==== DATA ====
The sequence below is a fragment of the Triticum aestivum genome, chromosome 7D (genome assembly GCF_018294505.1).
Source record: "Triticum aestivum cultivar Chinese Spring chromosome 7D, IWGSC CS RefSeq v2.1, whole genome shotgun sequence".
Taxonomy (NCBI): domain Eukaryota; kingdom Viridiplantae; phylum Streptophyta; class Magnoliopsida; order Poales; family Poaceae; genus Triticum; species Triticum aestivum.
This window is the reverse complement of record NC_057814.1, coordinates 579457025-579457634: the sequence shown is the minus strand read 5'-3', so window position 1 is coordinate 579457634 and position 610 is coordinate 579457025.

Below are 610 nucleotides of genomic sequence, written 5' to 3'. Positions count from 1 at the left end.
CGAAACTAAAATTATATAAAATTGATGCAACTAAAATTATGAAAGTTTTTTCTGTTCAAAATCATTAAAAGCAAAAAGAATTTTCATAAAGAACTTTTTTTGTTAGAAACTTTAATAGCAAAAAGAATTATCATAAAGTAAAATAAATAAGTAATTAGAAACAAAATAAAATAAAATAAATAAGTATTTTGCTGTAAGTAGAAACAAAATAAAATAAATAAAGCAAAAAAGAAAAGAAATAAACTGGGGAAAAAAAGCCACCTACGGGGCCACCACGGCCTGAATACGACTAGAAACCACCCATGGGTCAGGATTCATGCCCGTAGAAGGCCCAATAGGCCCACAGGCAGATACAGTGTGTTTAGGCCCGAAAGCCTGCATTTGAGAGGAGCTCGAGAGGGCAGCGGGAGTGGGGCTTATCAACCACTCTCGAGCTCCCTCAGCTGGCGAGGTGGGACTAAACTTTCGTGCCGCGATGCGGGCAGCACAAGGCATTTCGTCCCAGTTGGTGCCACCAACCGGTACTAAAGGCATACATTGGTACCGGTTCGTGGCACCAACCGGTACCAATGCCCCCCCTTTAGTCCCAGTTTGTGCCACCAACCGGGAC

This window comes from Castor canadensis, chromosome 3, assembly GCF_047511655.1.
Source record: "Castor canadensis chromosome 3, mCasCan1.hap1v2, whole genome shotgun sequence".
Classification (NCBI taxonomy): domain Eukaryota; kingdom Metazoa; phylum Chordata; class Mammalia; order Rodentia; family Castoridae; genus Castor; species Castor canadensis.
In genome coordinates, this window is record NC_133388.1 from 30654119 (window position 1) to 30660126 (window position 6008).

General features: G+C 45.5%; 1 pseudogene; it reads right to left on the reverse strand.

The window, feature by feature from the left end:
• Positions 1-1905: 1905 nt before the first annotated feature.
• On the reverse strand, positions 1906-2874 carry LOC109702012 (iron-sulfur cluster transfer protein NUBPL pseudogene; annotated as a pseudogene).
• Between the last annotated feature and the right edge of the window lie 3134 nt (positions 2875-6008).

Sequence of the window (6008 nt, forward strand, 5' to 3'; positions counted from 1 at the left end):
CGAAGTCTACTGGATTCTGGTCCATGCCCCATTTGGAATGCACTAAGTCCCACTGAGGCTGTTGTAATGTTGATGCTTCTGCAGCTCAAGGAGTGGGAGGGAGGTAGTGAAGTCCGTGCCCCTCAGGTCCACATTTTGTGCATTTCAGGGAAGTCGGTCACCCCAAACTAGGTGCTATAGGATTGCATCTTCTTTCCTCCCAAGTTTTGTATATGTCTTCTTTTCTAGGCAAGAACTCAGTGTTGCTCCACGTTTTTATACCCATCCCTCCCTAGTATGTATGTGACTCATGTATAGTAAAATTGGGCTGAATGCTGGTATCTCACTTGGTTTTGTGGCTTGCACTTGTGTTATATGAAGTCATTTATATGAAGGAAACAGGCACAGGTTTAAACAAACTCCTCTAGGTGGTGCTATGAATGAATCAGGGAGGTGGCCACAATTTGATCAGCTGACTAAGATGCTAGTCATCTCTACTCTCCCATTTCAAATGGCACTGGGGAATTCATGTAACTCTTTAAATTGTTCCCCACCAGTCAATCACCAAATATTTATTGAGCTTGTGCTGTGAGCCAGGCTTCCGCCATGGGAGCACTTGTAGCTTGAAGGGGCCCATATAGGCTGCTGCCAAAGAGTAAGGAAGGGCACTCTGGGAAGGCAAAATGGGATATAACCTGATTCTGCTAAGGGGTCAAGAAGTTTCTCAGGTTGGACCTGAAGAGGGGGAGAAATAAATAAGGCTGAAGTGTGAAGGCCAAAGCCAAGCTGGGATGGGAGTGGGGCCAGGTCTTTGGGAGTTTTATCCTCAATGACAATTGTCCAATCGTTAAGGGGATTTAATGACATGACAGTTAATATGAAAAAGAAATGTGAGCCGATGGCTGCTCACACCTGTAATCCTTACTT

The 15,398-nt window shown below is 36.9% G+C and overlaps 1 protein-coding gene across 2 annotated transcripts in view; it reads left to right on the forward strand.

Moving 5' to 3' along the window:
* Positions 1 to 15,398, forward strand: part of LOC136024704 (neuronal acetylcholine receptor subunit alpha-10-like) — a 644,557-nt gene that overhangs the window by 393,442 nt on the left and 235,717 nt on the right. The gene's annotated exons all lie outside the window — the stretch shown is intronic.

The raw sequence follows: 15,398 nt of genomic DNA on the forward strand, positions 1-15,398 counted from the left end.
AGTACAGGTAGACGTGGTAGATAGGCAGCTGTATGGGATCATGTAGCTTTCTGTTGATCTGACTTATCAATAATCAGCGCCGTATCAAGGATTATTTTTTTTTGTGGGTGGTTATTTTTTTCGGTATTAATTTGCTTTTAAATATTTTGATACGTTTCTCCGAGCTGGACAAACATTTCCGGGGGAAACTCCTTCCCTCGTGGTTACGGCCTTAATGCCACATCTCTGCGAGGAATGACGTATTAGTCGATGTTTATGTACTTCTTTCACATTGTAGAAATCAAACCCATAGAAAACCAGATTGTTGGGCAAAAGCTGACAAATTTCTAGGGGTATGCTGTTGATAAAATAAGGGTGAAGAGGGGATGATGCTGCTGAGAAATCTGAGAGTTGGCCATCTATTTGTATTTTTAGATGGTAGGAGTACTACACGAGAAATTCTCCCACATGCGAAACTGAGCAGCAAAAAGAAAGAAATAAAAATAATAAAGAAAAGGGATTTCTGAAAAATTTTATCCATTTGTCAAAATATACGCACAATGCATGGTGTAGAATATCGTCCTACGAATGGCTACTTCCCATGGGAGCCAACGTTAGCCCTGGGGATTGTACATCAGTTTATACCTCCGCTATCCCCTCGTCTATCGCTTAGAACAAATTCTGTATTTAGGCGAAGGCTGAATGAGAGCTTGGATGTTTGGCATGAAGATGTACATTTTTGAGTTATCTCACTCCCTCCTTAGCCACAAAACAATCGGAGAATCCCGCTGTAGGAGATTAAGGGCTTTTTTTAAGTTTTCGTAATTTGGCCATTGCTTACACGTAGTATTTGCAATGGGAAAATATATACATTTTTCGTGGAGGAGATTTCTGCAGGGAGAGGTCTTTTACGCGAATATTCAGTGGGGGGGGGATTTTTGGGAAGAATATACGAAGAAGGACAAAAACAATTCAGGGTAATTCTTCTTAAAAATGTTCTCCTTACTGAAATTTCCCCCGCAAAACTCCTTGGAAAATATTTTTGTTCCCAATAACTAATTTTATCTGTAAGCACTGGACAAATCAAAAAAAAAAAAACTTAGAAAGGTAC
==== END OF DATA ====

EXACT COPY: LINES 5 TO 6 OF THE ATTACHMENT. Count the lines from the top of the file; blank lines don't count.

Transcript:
Below are 610 nucleotides of genomic sequence, written 5' to 3'. Positions count from 1 at the left end.
CGAAACTAAAATTATATAAAATTGATGCAACTAAAATTATGAAAGTTTTTTCTGTTCAAAATCATTAAAAGCAAAAAGAATTTTCATAAAGAACTTTTTTTGTTAGAAACTTTAATAGCAAAAAGAATTATCATAAAGTAAAATAAATAAGTAATTAGAAACAAAATAAAATAAAATAAATAAGTATTTTGCTGTAAGTAGAAACAAAATAAAATAAATAAAGCAAAAAAGAAAAGAAATAAACTGGGGAAAAAAAGCCACCTACGGGGCCACCACGGCCTGAATACGACTAGAAACCACCCATGGGTCAGGATTCATGCCCGTAGAAGGCCCAATAGGCCCACAGGCAGATACAGTGTGTTTAGGCCCGAAAGCCTGCATTTGAGAGGAGCTCGAGAGGGCAGCGGGAGTGGGGCTTATCAACCACTCTCGAGCTCCCTCAGCTGGCGAGGTGGGACTAAACTTTCGTGCCGCGATGCGGGCAGCACAAGGCATTTCGTCCCAGTTGGTGCCACCAACCGGTACTAAAGGCATACATTGGTACCGGTTCGTGGCACCAACCGGTACCAATGCCCCCCCTTTAGTCCCAGTTTGTGCCACCAACCGGGAC